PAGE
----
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About the Author: Rachel Elior

Rachel Elior served twice as the head of the Department of Jewish Thought at the Hebrew University of Jerusalem. She has been a member of the university’s faculty since 1978 and is the John and Golda Cohen Professor of Jewish Philosophy in the Department of Jewish Thought. She received her BA (1973) and PhD (1976), both summa cum laude, from the Hebrew University.
Prof. Elior's research interests include the history of Jewish mysticism – early Jewish mysticism, the Dead Sea Scrolls, Heikhalot literature; Kabbalah – the early modern period, Messianism, Sabbatianism, Hasidism, Frankism; the presence and absence of women in Jewish culture and religious tradition, and the history of freedom; traditional sources of secular Judaism – identity, knowledge, criticism and creativity.
Prof. Elior has taught at the University of Chicago, Princeton University, Doshisha University at Kyoto, Tokyo University, Yeshiva University and Case Western University, the Shalom Institute at the University of New South Wales in Sydney, The University of Michigan at Ann Arbor, Oberlin College and University College London. She has also been a research fellow at the Oxford Center for Jewish Studies at Oxford University.
Prof. Elior has written eight books on various periods of Jewish mystical creativity, six of which have been translated into English, Spanish and Polish. She has edited eight books, transcribed from manuscripts, edited and annotated three books and authored some hundred articles on this subject. She has received many awards, among them the Friedenberg Award of Excellence of the Israel National Academy of Sciences and Humanities, the Beracha-Yigal Alon Prize for Academic Excellence, the AVI Fellowship – Geneva award, the Warburg Prize, the Federman Foundation award, the State University of New York Research Foundation award, The Littauer Fund award, the Oxford Jerusalem Trust Visiting Fellowship, the Wolfson Foundation award and the Memorial Foundation for Jewish Studies Fellowship. In 2006 the Israel Academy of Sciences and Humanities awarded her the Gershom Scholem Prize for Research in Kabbalah. Her book Israel Ba’al Shem Tov and His Contemporaries: Kabbalists, Sabbatians, Hasidim and Mitnaggedim was published in 2014 in Jerusalem by Carmel Publishing House.
Prof. Elior is a member of the international council of the New Israel Fund, the Council for Secular Judaism and the Tag Meir forum.


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On the Emergence of Jewish Mysticism by

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Paperback, Published in Jun 2005 by Littman Library of Jewish Civilization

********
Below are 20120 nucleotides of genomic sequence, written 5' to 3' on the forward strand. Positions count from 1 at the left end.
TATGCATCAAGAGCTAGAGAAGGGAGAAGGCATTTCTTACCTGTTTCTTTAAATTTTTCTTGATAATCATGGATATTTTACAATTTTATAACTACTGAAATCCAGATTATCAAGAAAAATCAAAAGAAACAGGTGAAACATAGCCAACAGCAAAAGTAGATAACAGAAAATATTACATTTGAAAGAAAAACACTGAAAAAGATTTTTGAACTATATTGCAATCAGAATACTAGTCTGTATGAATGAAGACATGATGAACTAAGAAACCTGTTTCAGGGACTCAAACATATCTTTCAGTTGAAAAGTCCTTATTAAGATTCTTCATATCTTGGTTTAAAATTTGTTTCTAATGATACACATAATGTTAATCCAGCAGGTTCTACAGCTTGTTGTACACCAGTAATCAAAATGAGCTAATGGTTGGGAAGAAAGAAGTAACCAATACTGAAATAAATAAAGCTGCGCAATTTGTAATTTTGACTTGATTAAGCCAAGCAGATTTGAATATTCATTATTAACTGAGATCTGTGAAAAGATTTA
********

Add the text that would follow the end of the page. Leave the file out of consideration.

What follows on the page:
ISBN10: 1904113338 | ISBN13: 9781904113331

Page count: 301

In this ground-breaking study, Rachel Elior offers a comprehensive theory of the crystallization of the early stages of the mystical tradition in Judaism based on the numerous ancient scrolls and manuscripts published in the last few decades. Her wide-ranging research, scrupulously documented, enables her to demonstrate an uninterrupted line linking the priestly traditions of the Temple, the mystical liturgical literature found in the Qumran caves and associated directly and indirectly with the Merkavah tradition of around the second and first centuries BCE, and the mystical works of the second to fifth centuries CE known as Heikhalot literature. The key factor linking all these texts, according to Professor Elior s theory, is that many of those who wrote them were members of the priestly classes. Prevented from being able to perform the rituals of sacred service in the Temple as ordained in the biblical tradition, they channelled their religious impetus in other directions to create a new spiritual focus. The mystical tradition they developed centred first on a heavenly Chariot Throne known as the Merkavah, and later on heavenly sanctuaries known as Heikhalot. In this way the priestly class developed an alternative focus for spirituality, based on a supertemporal liturgical and ritual relationship with ministering angels in the supernal sanctuaries. This came to embrace an entire mystical world devoted to sustaining religious liturgical tradition and ritual memory in the absence of the Temple. This lyrical investigation of the origins and workings of this supernal world is sure to become a standard work in the study of early Jewish mysticism.

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